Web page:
Wednesday, July 18, 2012

Pigging Out

Back in October, we openly mocked our friend, Molly, for suggesting that we go to a Truffle and Sacred Chestnut festival.  Then it turned out to be one of the most fun days in Italy.  Since that time, when someone says "There's a random festival for [insert food item here] going on this weekend, do you want to go?"  The answer is unequivically 'yes.'  This past weekend it was 'cinghiale' or wild boar.  We met up with 11 of our closest friends and hopped into various cars, driving northward to the tiny town of Dugenta. 

About an hour later we arrived.  And it was decidedly not open.  A few humorous photo shoots later and we had an open bottle of prosecco, some plastic cups, a blanket and 3 iPhones coming up with a new plan.  The reason I love our friends here is this: killing time normally takes the form of wine tasting.  With an iPhone in one hand, a glass plastic cup in the other, our good friend, Gillian, was quickly chatting with a winery and setting up a tour.  So up we drove, through vineyards and cute little towns as I squealed about my deep love of roadside produce (which I will still note, we did not procure.  Totally a missed opportunity.  Drat!  Those peaches!  They would have been lovely for the ride back.  Drat!).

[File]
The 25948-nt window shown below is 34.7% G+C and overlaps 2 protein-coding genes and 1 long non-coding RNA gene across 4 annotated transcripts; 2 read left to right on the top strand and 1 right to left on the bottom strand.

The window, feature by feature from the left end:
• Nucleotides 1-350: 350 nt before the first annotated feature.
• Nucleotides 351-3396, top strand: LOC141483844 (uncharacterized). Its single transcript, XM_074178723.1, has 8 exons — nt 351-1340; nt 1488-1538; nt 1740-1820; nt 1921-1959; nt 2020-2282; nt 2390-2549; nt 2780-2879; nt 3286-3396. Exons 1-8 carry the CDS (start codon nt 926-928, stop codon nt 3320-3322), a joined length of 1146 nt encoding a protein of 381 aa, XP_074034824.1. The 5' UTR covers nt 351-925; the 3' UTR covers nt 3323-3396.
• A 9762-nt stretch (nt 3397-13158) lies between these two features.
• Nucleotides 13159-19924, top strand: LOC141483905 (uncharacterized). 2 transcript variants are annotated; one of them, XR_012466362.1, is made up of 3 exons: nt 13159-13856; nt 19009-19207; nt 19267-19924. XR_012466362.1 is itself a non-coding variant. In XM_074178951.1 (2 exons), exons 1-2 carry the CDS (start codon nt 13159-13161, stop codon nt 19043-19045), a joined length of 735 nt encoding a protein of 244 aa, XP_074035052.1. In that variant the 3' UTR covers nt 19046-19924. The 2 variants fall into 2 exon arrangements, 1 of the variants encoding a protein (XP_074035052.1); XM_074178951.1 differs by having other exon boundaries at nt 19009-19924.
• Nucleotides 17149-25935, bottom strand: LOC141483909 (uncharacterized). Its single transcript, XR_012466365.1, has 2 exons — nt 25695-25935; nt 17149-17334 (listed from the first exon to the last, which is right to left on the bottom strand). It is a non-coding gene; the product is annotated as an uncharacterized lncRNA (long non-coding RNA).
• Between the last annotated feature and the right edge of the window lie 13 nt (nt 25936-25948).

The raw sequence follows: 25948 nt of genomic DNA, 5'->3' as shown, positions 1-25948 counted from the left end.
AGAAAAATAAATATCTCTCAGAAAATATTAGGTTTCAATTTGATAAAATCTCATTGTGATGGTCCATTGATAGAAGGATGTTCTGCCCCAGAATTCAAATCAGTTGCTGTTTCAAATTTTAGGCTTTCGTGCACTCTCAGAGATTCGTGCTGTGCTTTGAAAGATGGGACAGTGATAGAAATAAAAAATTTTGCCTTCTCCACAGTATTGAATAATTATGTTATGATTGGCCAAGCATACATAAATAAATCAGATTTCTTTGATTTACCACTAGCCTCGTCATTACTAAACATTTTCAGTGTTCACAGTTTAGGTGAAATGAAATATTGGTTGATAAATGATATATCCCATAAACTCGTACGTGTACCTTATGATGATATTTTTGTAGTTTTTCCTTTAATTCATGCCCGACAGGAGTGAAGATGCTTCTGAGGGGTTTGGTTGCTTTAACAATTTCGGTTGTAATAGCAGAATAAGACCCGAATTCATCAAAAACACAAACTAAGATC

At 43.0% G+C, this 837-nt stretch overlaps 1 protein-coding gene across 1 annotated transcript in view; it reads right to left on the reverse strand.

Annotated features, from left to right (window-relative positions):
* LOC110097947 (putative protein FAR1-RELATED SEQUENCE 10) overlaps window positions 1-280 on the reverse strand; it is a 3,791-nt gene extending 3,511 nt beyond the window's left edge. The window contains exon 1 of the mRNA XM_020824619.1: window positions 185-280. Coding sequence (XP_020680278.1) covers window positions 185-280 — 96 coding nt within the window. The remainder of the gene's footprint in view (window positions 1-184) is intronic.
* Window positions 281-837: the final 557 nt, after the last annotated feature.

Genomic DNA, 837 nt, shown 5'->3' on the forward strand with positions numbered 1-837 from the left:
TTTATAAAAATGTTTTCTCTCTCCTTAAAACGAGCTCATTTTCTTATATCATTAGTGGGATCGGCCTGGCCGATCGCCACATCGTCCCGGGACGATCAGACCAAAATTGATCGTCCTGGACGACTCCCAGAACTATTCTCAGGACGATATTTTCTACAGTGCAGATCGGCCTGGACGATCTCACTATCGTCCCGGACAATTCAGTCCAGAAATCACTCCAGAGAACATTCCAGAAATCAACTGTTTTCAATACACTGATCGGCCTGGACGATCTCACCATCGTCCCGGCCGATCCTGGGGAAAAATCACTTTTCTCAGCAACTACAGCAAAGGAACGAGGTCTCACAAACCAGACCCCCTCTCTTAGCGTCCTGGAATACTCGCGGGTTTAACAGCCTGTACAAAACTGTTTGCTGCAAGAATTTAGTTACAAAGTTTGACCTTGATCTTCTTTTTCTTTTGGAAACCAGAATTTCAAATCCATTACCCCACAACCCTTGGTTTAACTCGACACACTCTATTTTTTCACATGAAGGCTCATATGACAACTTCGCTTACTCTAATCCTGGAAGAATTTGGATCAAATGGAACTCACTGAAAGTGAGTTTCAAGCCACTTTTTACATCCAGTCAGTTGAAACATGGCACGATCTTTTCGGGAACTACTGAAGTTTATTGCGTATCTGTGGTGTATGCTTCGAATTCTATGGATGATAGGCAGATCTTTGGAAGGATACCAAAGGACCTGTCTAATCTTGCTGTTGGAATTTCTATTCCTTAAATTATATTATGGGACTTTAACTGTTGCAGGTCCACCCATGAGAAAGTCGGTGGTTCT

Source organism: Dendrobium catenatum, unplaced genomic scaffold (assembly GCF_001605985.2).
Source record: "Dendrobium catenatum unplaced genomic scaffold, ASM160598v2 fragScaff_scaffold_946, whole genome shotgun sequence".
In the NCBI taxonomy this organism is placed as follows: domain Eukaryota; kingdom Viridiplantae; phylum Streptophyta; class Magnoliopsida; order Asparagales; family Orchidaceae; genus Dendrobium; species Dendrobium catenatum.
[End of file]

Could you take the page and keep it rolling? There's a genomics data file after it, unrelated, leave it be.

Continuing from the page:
The little vineyard was adorable.  For about 20 minutes, we wandered around on a tour of the vineyard in Italian.  Now, I'm not fluent in Italian.  I won't pretend to be.  I know enough to figure out that when someone points to a huge cask and says something about it that they are probably talking about fermentation.  Then they point to bottles and say something and it probably still has to do with winemaking.  See?  I've had enough practice at this whole "drink wine at a vineyard" thing to know what comes next.  Explain your product, nod, nod some more, wait a bit, then, at long last, drink.  The wine was fairly good, for 5 Euro and a way to kill some time, it was definitely worth it.

And we were off!  Back at the festival, things were not quite as bumping as I thought they might become.  To be fair, it was the last day of the festival and 2:30 pm and a Sunday.  That's pretty prime riposo (similar to "siesta" in other countries. I have also very recently discovered that I've been saying "riposto" which is a town in Italy, NOT the afternoon rest. [Re-read above where I am very honest about not being fluent in Italian]) time in Italy, so the festival was more like a smooth jazz crowd than an electronica concert.  Regardless, there was a little menu and cinghiale (wild boar) was a star in almost every dish.  Cinghiale ravioli was probably the best, second to the Wild Boar festival caraffes of wine, of course.  They were stamped with a wild boar.  Oh stop it!  That is too darn cute!  They were 3 Euro and as the festival was winding down and they people running it had brought us more and more caraffes for free, we figured we'd take one or two for momentos.  The rules on whether 3 Euro bought you a caraffe were fuzzy.... 

Fat, dumb and happy, we piled back into the carivan of cars (with a quick and delicious gelato stop on the way back.  Mmmmmm gelato....) and back we came to Napoli!  A quiet little weekend, but still something fun nonetheless.